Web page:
In my nearly 20 years of clinical practice there are a few things I feel comfortable discussing as an “expert witness” per se, though it is unlikely you will ever see this published in a peer reviewed journal. One of them surrounds the phenomenon of the aging athlete that is always injured and chalks it up to simply getting older.
To paint a picture, the majority of my patient population is an athlete on some level. Some are high school lacrosse players, others competitive masters runners, weekend warriors on the basketball court or recreational soccer stars. All have their well-defined place within the athletic sphere in which they reside. The problem is, with the exception of the high school student, very few of my athletes take their sports as seriously off the field as they do on the field. What do I mean by this?
To give an example, my own soccer team, (co-ed over 25 league with the average age somewhere in the mid-thirties). Each game we travel a good 45-60 minutes to the field to play. Many of us then hop out of our cars and within 10 mins are racing up and down the field in the heat of competition in a contact sport with a very high rate of injury. Prior to the game we were probably working, taking care of our children, grocery shopping, performing housework etc. What were we NOT doing? Preparing for the match.
In fact, upon observation, many of my teammates and patient-athletes do very little to prepare for their athletic endeavors not only right before the event but not in the days leading up to it either. Time and time again I find myself talking with people about developing a well-rounded program. One that includes activities similar to the competitive environment that they find themselves on Sunday afternoon. What happens more often is that people are simply too busy and their sport becomes their exercise. Folks don’t run to gain fitness for soccer, they don’t perform tailored strength training to build stability and endurance for running and they definitely don’t arrive early to their event to engage in a proper warm-up.
Jump back to my high school athletes. On average they will practice 2 hours a day 4 days per week with 2 game days and an off day. At practice they will go through a progressive warm-up, ball skills work, running set-plays, conditioning/agility, and then likely some form of scrimmage or more competitive drills. The amount of time building up to the competition is significantly greater than the time competing. With the adult athlete usually the competition IS the warm-up, the training and practice all mixed into one.
So why does this matter? You have heard the saying failure to plan is planning to fail. Well in the world of sports medicine and rehabilitation I would say failure to prepare is preparing to be side-lined. This is especially true for the over 30 athlete. With so many of us crunched for time yet aspiring to re-live our glory days through our sports it is no wonder that many people are walking around perpetually banged up from the same sports they profess to love. It is simply unrealistic to think that a 45 y/o father of 3 can work a desk job 60 hours a week then on Friday at 4:45am jump on the ice and play hockey like he did 20 years prior without getting hurt. Is it really his age, or his lack of preparation?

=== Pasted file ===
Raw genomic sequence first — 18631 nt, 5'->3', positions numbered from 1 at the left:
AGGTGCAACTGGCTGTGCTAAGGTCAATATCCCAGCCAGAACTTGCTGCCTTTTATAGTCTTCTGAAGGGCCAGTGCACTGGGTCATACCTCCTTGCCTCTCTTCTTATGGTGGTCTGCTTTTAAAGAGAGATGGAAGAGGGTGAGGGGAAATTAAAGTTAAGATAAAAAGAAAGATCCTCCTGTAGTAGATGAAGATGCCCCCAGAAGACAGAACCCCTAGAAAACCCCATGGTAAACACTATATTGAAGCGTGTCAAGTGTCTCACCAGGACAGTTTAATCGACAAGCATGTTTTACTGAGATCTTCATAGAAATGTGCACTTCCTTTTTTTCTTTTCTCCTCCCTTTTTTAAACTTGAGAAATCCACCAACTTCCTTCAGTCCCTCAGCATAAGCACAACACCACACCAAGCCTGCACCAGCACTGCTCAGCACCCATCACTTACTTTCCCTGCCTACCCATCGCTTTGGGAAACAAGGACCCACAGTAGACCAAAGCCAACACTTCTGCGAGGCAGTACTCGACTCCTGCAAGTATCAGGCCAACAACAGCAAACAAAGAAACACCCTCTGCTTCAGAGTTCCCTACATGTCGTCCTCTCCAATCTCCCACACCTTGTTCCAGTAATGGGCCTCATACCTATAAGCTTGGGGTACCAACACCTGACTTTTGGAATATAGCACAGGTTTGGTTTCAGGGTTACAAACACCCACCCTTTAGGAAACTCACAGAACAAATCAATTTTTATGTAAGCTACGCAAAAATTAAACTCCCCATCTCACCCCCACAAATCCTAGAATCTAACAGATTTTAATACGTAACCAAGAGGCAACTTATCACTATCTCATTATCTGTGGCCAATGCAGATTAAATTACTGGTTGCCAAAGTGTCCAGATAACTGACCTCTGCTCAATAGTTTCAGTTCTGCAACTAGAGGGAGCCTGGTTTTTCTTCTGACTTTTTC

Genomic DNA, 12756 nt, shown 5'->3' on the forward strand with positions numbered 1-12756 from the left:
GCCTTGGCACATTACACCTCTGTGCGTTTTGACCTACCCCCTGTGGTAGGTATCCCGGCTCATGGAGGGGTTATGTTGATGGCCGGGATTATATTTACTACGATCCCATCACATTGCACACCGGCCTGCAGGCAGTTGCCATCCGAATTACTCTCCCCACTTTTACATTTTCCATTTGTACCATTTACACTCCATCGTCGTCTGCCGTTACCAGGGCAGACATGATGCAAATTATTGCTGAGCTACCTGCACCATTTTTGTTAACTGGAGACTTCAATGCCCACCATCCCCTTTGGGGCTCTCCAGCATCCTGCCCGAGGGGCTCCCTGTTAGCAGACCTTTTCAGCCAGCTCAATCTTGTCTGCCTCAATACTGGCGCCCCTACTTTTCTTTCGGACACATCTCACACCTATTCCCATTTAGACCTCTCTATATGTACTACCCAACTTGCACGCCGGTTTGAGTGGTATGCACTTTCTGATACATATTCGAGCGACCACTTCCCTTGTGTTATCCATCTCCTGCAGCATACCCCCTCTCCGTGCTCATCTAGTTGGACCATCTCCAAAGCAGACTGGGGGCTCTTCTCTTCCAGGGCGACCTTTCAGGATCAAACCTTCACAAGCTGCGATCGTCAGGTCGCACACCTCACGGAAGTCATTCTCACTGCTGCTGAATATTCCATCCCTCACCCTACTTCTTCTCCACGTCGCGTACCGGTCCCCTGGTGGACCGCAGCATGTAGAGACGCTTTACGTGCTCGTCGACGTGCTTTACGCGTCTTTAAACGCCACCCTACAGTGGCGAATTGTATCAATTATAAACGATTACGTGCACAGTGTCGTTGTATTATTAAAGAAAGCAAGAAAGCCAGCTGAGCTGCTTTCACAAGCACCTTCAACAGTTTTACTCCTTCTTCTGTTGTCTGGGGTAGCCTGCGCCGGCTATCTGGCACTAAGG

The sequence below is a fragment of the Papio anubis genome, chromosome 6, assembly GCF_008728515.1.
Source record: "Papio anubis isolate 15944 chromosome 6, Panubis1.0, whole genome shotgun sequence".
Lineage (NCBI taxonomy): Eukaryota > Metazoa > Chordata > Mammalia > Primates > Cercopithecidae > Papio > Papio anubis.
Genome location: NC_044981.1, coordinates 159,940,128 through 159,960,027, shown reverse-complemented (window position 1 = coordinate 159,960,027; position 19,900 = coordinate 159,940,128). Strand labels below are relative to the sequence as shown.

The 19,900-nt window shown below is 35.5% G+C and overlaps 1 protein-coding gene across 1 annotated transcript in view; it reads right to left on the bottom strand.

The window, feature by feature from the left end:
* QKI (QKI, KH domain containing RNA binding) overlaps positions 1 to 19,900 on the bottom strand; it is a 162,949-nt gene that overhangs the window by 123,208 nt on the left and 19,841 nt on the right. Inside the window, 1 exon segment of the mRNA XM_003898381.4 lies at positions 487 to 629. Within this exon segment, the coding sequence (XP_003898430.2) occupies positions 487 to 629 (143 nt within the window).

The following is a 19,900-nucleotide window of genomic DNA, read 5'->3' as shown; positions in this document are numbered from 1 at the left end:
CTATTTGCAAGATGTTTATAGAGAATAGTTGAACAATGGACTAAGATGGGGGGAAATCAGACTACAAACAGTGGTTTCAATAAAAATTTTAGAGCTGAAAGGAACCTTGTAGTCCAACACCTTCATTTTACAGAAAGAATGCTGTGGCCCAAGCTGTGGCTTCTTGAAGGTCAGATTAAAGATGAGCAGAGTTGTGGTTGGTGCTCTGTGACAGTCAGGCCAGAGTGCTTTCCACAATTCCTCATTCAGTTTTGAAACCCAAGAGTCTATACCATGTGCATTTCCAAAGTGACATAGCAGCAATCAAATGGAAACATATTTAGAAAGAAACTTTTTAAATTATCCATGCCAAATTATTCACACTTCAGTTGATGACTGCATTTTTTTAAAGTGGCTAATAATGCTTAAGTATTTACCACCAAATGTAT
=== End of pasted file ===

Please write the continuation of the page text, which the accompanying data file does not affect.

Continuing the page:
Yes, when we were 15 our bodies would let us get away with some things than now they simply will not. As we get older our tissue is less supple, less pliable, and we lose muscle mass more rapidly. Not to mention how we are likely stressed out, sleep deprived and running on coffee and snack mix. It’s no wonder that every guy on the softball team has a resume of injuries they are complaining about, rubbing liniments on or adorning with some self-prescribed taping technique.
So here’s some free advice. Treat yourself to 10 extra minutes before your run, soccer game, or tennis match. Grab a foam roller and perform some self soft-tissue mobilization to get the muscles prepared to be utilized in the fashion that you need them to. Run through a dynamic warm-up with activities that mimic those found within your sport of choice (see link below). If you are going to be sprinting at 100% during the game, do it during warm-up. If you need to jump, do that. Build time into your week investing in fitness related activities that will complement your sports. There are tons of great resources out there to guide you down this path. (And of course at Fitzgerald Physical Therapy we would be happy to help you with this.)
Simply stated the best way to stay out of my office is to spent time working on yourself before you get injured. The program and warm-up that will best meet your needs is the one that you will be compliant with on a regular basis. It doesn’t have to be fancy, time consuming or all-inclusive. It just needs to get done.